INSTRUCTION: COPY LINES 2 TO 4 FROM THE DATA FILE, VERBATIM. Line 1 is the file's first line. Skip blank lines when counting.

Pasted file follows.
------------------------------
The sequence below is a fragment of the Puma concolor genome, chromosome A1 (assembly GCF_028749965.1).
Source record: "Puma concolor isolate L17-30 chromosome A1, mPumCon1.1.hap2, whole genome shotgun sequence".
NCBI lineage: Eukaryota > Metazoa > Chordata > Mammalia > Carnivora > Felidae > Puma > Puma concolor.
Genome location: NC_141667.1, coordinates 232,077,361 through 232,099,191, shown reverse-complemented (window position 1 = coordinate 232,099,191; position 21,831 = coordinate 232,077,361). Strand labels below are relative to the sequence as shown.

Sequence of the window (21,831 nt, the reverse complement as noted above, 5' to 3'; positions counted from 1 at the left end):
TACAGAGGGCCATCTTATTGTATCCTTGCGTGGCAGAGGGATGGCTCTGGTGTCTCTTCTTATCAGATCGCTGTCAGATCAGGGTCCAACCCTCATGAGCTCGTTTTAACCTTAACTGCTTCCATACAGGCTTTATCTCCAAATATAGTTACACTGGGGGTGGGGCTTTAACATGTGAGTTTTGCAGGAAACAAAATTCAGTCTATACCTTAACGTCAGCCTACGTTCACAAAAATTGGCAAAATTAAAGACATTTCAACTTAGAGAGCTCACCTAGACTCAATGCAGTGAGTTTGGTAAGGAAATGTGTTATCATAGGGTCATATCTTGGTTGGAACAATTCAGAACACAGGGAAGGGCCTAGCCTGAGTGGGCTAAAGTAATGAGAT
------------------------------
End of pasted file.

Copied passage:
Source record: "Puma concolor isolate L17-30 chromosome A1, mPumCon1.1.hap2, whole genome shotgun sequence".
NCBI lineage: Eukaryota > Metazoa > Chordata > Mammalia > Carnivora > Felidae > Puma > Puma concolor.
Genome location: NC_141667.1, coordinates 232,077,361 through 232,099,191, shown reverse-complemented (window position 1 = coordinate 232,099,191; position 21,831 = coordinate 232,077,361). Strand labels below are relative to the sequence as shown.